As one of the most innovative payment markets in Europe, if not the world, Turkey is currently excelling in this sphere. Other markets are beginning to take notice and are rushing to grab their share.

As one of the most innovative payment markets in Europe, if not the world, Turkey is currently excelling in this sphere. Other markets are beginning to take notice and are rushing to grab their share.

Turkey’s payment cards market is one of the most highly competitive and attractive in Europe, and is known for its emphasis on innovation. A wide range of factors – such as successful economic performance, young population, qualified and competitive labor force, liberal and reformist investment climate, well-developed infrastructure, strategic geographical position, low tax rates and incentives and a large domestic market, as well as customs union with the European Union (EU) – make Turkey an appealing market to banks and card issuers. Consequently, the Turkish payment cards market flourished during the review period (2010-2014). In terms of transaction value and volume, the Turkish payment cards market accounted for respective shares of 6.2% and 5.8% in the European region in 2014.

Cashless payments enables growth of card payments
While cash continues to be an important part of the overall payments system, it is increasingly being displaced by payment cards. To capitalise on consumer preferences, banks and card issuers have adopted various marketing and pricing strategies to encourage customers to increase card-based payments. Common strategies include offers, product discounts, reward points and insurance cover.

Additionally, leading banks and the Interbank Card Centre of Turkey (BKM) have conducted various marketing initiatives to create consumer awareness of the benefits of payment cards and to encourage consumers to opt for cashless payments, such as the ‘Bye Bye Cash’ campaign, with the aim to eliminate cash entirely by 2023.

BKM intends to raise awareness regarding debit card use for all transactions, increase total frequency of card use, make new users aware of card features and encourage merchants to direct its clients to cards. With campaigns and initiatives from Turkish authorities, payment card transaction values and volumes are projected to increase over the forecast period.

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Furthermore, in contrast to payment at physical retail outlets, most online payments are being made without using cash, with alternative payment instruments becoming increasingly important. Examples include BKM Express, PayMobile, 3pay and iyzi Payments, among others. Such alternative payment instruments are not only complementing traditional cashless payment instruments, but are also increasingly displacing them.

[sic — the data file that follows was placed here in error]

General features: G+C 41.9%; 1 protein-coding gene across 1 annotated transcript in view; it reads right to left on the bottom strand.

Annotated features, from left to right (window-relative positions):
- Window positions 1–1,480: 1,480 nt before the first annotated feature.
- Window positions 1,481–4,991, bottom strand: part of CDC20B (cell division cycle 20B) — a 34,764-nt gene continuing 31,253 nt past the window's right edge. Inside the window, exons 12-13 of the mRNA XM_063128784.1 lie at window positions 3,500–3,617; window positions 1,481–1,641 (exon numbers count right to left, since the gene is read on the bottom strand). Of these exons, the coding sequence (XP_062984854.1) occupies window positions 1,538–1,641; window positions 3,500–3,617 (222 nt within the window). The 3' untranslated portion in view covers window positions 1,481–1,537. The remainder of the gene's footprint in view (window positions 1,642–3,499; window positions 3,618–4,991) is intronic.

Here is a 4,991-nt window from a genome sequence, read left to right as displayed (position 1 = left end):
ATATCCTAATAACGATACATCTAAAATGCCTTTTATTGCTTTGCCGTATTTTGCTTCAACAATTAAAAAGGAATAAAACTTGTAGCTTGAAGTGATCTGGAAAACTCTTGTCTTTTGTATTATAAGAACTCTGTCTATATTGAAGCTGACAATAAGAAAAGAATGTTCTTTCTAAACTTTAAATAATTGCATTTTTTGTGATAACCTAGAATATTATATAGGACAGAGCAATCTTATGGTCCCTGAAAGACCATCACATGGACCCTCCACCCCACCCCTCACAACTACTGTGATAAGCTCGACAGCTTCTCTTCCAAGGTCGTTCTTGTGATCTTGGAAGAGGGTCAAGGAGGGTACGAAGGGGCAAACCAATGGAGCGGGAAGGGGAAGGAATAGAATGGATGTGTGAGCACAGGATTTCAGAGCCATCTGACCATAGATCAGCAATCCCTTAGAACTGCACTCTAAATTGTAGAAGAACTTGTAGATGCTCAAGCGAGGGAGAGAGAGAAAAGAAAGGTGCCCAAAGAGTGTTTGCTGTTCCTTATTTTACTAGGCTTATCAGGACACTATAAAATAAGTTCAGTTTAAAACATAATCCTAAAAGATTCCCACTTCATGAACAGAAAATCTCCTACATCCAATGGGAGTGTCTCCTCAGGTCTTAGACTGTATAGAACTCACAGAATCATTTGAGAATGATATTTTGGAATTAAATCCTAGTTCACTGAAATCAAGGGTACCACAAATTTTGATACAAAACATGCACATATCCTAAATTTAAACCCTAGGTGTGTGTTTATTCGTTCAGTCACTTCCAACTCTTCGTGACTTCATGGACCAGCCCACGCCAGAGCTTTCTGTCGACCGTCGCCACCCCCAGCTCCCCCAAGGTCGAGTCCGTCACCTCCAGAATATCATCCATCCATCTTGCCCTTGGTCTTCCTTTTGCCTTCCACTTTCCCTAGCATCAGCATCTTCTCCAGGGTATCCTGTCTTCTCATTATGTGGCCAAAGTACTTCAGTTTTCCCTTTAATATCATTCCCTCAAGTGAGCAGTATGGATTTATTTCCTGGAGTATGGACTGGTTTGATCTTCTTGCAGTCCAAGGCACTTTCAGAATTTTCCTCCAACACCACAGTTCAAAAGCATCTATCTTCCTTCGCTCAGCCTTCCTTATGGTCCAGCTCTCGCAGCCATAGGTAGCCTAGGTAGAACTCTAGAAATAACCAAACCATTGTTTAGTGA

Increasing presence of foreign banks escalate competition
The Turkish cards and payments industry is dominated by domestic banks, which generally have strong loyal customer bases. Competition is intensifying, however, with increasing international presence and the introduction of contactless technology and a mobile wallet. Leading global banks such as Citibank, HSBC and ING Bank also strengthened their presence in Turkey.

To compete, domestic banks have begun to introduce innovative products and expand the banking infrastructure. Almost all leading banks such as YapiKredi, Ziraat Bank and ??????bank have invested in new innovative products, services and marketing campaigns during the review period.

Reward and discount programs, customised cards and co-branded products are time and again being developed by domestic banks in order to retain market share.

New regulations are expected to curb the rising credit card debt
Increased competition has caused banks to create new strategies to attract more customers.

Rewards and bonus points are some of the most common features which banks offer on credit card purchases. Customers can accumulate points and redeem them for exciting offers such as shopping discounts and free or discounted air tickets.

Banks in Turkey charge higher interest rates for credit card borrowing than for consumer loans. The Central Bank of the Republic of Turkey (CBRT) therefore advises credit card holders with short-term credit needs to seek a consumer loan, rather than borrowing on credit cards.

Credit cards
Outstanding credit card debt in the country grew significantly during the review period, going from $156.0bn (TRY234.5 bn) to $212.3bn at a CAGR of 8.01%.

Amid this mounting credit card debt, the Banking Regulation and Supervision Agency (BDDK) introduced a new set of credit card regulations in October 2013.

Under these regulations, payment in instalments is limited to six months for purchases in electronics, jewellery and car rental, while it is limited to a maximum of 12 months for purchases of domestic appliances and furniture. Furthermore, the minimum monthly payment on credit card dues has been increased from 25% to 30%.

Payments in instalments will be allowed at grocery stores or for gasoline purchases. The new restrictions on credit card installments, along with the latest regulations regarding minimum payment amounts and limits, are expected to slow the growth of the credit cards market.
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